New coal mines in Queensland, Australia may only receive permits after completion of a review pursuant to the Mineral Resources Act 1989 (Qld) and of an environmental impact assessment (EIS) pursuant to the Environmental Protection Act 1994 (Qld). By refusing to review the Queensland Supreme Court’s decision in Coast and Country Association of Queensland Inc v. Smith, the High Court of Australia effectively resolved a question about this review process, namely how to interpret the emissions of coal burned by the end-user of Australian coal. Environmentalists have long argued that even though coal emissions are remote from the mine, they should be considered in EIAs because they are a foreseeable result of mining and would not necessarily occur if the coal were not dug out of an Australian mine. The opposing view holds that coal combustion is physically remote from mining operations, that demand rather than supply drives the market for coal (meaning that mining more Australian coal does not necessarily cause more emissions globally), and that the Environmental Protection Act therefore does not require consideration of coal combustion emissions in EIAs for mines. The Coast and Country decision adopts the latter view.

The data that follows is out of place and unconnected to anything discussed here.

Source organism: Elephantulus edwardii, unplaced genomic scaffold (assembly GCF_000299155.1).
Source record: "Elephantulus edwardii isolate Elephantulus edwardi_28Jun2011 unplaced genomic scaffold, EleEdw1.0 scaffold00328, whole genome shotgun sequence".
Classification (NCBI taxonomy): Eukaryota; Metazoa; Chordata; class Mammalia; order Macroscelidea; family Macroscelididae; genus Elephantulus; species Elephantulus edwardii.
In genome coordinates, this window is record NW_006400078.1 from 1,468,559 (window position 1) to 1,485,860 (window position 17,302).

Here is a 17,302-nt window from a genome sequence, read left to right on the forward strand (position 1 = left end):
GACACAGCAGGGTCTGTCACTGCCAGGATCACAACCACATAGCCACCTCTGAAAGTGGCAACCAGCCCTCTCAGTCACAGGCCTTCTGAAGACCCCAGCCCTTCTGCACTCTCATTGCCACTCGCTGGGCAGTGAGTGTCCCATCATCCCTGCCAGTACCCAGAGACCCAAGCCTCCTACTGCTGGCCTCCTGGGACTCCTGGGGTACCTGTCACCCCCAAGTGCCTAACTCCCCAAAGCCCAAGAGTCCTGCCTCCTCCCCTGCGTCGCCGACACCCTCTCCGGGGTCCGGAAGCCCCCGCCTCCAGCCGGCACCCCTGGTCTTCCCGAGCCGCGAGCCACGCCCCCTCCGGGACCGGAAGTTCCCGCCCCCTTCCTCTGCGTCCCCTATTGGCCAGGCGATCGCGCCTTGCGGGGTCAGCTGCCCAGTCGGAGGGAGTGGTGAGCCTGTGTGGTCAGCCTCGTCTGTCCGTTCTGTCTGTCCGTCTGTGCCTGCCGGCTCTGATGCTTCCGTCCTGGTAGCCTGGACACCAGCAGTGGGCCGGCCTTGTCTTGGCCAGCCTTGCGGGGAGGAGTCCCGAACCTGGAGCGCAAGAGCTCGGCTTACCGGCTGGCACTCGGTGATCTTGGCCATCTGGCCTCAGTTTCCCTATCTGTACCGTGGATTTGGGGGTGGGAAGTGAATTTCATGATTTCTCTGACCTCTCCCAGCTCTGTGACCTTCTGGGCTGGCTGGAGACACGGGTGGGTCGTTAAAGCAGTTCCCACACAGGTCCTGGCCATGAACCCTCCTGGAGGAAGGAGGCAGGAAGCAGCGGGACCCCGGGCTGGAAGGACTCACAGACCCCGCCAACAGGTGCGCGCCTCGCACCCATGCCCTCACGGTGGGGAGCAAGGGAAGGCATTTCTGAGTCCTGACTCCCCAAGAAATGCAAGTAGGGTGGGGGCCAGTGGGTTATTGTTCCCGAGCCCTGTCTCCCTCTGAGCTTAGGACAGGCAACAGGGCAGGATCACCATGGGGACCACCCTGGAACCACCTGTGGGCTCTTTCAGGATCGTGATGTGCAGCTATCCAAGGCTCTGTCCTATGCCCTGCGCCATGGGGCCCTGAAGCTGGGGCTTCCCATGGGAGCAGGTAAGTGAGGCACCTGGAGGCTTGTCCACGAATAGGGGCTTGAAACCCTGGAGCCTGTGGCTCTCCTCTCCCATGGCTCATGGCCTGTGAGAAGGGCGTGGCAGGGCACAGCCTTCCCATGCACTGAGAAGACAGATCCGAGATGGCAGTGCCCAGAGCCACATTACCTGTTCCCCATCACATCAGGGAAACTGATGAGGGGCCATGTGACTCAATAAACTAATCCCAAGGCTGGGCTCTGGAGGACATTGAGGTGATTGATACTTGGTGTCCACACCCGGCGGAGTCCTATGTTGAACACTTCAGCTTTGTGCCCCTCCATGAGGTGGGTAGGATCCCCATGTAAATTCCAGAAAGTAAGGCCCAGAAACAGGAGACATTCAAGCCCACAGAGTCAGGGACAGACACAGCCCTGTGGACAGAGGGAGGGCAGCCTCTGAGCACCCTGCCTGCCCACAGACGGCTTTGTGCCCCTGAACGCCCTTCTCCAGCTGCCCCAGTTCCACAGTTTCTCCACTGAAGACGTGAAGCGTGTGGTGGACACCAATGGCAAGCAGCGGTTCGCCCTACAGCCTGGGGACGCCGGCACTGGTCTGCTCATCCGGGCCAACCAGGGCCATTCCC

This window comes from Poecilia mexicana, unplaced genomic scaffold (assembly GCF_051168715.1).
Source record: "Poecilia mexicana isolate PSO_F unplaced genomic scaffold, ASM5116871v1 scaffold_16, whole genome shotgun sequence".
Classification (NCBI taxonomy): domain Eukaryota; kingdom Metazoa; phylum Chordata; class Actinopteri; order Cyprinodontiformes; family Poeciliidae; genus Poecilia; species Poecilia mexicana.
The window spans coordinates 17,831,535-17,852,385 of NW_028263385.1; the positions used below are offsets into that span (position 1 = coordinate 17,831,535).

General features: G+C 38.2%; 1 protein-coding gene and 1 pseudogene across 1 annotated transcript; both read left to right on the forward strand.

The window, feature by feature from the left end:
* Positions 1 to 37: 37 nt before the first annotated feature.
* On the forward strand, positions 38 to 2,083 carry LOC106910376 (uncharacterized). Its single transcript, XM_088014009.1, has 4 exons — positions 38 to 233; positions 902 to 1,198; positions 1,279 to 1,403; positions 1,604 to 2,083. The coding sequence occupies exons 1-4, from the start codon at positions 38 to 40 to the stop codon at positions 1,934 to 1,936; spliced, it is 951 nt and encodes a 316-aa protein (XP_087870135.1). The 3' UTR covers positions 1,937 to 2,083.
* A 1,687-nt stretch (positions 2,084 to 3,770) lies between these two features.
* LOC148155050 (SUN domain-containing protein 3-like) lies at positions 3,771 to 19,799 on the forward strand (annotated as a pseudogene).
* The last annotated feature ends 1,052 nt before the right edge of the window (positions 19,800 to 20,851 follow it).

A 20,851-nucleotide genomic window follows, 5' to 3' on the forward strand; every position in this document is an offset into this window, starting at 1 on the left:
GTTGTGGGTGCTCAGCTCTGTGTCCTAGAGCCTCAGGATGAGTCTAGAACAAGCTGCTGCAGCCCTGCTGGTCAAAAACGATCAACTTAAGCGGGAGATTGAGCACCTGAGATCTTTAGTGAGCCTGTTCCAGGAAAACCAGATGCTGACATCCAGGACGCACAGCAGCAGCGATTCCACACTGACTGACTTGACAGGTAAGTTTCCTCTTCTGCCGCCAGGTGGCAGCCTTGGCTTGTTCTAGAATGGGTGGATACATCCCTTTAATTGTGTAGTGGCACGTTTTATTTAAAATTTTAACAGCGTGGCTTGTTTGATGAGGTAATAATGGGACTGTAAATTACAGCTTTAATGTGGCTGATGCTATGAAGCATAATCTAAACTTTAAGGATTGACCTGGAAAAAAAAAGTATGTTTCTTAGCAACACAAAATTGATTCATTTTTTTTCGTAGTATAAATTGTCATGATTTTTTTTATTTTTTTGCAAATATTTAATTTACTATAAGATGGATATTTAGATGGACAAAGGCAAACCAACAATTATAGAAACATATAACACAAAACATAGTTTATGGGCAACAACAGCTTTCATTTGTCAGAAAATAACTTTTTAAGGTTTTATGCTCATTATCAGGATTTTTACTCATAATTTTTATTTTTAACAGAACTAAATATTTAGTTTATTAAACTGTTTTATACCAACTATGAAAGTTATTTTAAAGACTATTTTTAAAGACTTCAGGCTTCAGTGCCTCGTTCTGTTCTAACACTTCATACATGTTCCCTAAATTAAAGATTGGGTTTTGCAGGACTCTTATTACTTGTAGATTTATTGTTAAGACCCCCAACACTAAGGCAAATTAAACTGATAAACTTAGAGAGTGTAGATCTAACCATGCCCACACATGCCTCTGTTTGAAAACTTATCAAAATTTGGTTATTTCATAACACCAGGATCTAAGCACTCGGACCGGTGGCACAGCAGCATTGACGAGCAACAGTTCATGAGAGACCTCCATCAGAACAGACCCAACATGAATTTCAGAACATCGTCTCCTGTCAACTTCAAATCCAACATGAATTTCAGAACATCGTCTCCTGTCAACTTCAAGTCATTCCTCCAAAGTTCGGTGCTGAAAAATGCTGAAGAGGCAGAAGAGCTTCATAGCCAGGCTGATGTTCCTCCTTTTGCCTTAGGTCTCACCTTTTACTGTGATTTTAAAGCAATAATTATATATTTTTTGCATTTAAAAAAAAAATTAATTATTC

The High Court has not, by refusing to review the Supreme Court of Queensland's decision, endorsed that court’s reasoning, but it has indicated that it will not take up cases challenging the conclusion in Coast and Country regarding the proper scope of a mine’s EIA. Legally, the basis for that conclusion relates to lower courts' responsibility for determining factual questions, such as the scope of coal mining operations and the nature of the market for coal. Practically, that conclusion means that environmentalists cannot expect to persuade Queensland courts that the Environmental Protection Act 1994 (Qld) requires consideration of whether a new coal mine will increase global greenhouse gas emissions.
|09/27/2016||Decision||Download||No summary available.|